Methylphenidate may cause dizziness, drowsiness, or changes in vision. Do not drive a car, ride a bicycle, operate machinery, or do other things that might be dangerous until you know how this medicine affects you.

Avoid putting this medicine near external sources of direct heat, such as hair dyers, heating pads, electric blankets, heated water beds, or hot tubs.

Do not take other medicines unless they have been discussed with your doctor. This includes prescription or nonprescription (over-the-counter [OTC]) medicines and herbal or vitamin supplements, and medicine for appetite control, asthma, colds, cough, hayfever, or sinus problems.

Side Effects of This Medicine:

Along with its needed effects, a medicine may cause some unwanted effects. Although not all of these side effects may occur, if they do occur they may need medical attention.

Check with your doctor immediately if any of the following side effects occur:

More common
Aggressive and violent behavior
arm, back, or jaw pain
black, tarry stools
blistering, peeling, or loosening of the skin
blood in the urine
bloody nose
chest pain or discomfort
chest tightness or heaviness
chills
cold
confusion
cough or hoarseness
cracks in the skin
crying
depersonalization
diarrhea
dizziness
dysphoria
euphoria
fainting
fast, pounding, or irregular heartbeat or pulse
fever
flu-like symptoms
heavier menstrual periods
joint or muscle pain
loss of heat from the body
nausea
nervousness
paranoia
pinpoint red spots on the skin
quick to react or overreact emotionally
rapidly changing moods
red, irritated eyes
red, swollen skin
scaly skin
seeing, hearing, or feeling things that are not there
severe or sudden headache
skin rash or itching
sore throat
sores, ulcers, or white spots in the mouth or on the lips
sudden loss of coordination
sudden slurring of speech
sweating
twitching, twisting, or uncontrolled repetitive movements of the tongue, lips, face, arms, or legs
unusual bleeding or bruising
unusual tiredness or weakness
Rare
Convulsions
difficulty with breathing
high fever
increased sweating
loss of bladder control
severe muscle stiffness
tiredness
uncontrolled vocal outbursts or tics (uncontrolled repeated body movements)
unusually pale skin
Incidence not known
Blistering, burning, crusting, dryness, or flaking of the skin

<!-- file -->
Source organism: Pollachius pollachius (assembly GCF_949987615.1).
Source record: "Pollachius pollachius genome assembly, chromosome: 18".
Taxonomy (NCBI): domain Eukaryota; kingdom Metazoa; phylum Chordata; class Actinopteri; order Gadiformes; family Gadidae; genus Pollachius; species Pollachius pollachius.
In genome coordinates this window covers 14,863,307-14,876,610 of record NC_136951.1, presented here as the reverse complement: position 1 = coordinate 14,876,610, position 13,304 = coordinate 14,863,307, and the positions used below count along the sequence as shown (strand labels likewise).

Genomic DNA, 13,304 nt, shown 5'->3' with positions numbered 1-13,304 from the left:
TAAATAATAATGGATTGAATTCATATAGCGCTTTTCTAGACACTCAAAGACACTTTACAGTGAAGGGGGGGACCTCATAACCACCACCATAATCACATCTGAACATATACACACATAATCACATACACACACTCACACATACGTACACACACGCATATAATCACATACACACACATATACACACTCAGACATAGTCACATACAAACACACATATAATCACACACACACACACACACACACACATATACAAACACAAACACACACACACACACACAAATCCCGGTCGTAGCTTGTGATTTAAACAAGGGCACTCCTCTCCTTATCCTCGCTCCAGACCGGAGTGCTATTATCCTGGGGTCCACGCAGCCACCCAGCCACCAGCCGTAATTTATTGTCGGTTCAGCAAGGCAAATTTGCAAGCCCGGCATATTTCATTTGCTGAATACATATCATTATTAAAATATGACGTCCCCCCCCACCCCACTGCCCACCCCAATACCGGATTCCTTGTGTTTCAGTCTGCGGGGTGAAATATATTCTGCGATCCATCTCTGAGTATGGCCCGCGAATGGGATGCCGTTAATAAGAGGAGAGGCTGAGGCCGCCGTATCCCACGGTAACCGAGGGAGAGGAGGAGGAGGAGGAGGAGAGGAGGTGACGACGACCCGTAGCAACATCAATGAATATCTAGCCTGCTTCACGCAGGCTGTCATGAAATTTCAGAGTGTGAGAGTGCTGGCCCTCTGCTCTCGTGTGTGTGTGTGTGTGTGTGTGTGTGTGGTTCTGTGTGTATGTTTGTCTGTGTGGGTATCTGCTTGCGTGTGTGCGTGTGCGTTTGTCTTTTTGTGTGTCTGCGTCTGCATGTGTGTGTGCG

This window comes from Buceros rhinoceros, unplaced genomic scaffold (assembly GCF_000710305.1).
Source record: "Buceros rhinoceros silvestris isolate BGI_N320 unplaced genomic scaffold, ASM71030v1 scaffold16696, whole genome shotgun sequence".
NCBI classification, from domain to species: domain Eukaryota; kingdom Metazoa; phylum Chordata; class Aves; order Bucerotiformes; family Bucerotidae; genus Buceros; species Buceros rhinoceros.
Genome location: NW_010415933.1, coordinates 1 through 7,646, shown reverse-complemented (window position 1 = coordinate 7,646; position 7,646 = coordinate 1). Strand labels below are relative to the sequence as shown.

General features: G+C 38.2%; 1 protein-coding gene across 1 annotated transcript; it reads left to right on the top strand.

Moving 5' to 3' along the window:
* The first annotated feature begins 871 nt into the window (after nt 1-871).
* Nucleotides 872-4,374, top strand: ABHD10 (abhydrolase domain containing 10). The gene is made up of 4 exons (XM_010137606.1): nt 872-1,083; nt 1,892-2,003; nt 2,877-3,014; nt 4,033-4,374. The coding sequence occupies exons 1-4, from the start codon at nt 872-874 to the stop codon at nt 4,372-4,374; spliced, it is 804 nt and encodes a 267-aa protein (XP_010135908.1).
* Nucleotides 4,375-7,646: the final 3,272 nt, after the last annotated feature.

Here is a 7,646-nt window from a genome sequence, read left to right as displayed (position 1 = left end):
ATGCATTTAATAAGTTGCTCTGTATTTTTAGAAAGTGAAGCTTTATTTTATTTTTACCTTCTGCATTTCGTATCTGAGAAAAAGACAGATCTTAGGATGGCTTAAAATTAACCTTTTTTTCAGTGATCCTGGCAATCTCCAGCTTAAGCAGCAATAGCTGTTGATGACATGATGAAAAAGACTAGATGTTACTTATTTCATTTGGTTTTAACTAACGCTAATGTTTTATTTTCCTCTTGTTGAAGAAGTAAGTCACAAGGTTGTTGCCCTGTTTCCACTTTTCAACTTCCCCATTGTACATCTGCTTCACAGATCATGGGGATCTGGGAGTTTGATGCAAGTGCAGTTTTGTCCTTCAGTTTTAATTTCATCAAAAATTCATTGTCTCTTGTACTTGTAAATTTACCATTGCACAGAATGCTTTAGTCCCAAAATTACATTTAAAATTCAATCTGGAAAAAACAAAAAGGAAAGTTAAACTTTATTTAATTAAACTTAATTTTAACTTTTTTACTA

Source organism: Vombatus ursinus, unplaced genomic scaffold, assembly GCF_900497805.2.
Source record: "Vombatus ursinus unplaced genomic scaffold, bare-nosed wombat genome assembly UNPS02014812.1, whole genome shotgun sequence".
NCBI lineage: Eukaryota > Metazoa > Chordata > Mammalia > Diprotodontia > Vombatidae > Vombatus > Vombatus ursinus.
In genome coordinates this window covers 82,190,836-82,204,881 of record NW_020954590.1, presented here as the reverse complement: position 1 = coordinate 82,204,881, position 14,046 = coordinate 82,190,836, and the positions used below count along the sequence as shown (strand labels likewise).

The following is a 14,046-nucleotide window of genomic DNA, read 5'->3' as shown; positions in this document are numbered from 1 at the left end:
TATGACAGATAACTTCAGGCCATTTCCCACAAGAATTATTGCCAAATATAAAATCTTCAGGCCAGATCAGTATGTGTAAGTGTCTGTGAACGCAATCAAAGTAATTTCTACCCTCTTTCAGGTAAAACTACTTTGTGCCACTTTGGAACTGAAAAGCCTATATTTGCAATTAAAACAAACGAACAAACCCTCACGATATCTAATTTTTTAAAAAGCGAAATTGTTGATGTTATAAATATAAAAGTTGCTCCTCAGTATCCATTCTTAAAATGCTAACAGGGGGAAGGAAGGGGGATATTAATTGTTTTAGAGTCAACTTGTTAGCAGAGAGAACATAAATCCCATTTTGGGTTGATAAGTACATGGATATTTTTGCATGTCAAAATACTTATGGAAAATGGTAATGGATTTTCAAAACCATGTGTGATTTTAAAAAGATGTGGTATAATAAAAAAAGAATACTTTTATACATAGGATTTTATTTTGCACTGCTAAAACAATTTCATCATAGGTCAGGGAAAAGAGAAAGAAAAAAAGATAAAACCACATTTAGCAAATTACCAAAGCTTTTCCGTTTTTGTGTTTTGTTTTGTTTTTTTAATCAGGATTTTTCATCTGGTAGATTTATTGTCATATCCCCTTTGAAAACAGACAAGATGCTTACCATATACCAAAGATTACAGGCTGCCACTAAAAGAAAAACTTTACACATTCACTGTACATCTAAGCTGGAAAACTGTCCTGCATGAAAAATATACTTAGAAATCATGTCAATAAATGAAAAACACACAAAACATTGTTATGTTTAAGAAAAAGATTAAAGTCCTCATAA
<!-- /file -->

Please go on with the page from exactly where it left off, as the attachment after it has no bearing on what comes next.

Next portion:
chest pain
difficulty with swallowing
hives, itching, scaling, severe redness, soreness, or swelling of the skin
large, hive-like swelling on the face, eyelids, lips, tongue, throat, hands, legs, feet, or sex organs
painful or difficult urination
pale skin
paleness or cold feeling in the fingertips and toes
puffiness or swelling of the eyelids or around the eyes, face, lips, or tongue
swollen glands
tingling or pain in the fingers or toes when exposed to cold
troubled breathing with exertion

Some side effects may occur that usually do not need medical attention. These side effects may go away during treatment as your body adjusts to the medicine. Also, your health care professional may be able to tell you about ways to prevent or reduce some of these side effects. Check with your health care professional if any of the following side effects continue or are bothersome or if you have any questions about them:

More common
Abdominal or stomach pain
decreased weight
difficulty with moving
drowsiness
headache
loss of appetite
muscle pain or stiffness
redness of the skin
trouble sleeping
vomiting
welts
Less common
Decreased appetite
stuffy or runny nose
weight loss
Incidence not known
Bigger, dilated, or enlarged pupils (black part of the eye)
bleeding, bruising, burning, itching, redness, skin rash, swelling, or soreness at the application site
blurred or loss of vision
disturbed color perception
double vision
hair loss
halos around lights
increased sensitivity of the eyes to light
night blindness
overbright appearance of lights
thinning of the hair
tunnel vision

Other side effects not listed may also occur in some patients. If you notice any other effects, check with your healthcare professional.

Call your doctor for medical advice about side effects. You may report side effects to the FDA at 1-800-FDA-1088.


Last Updated: 9/15/2016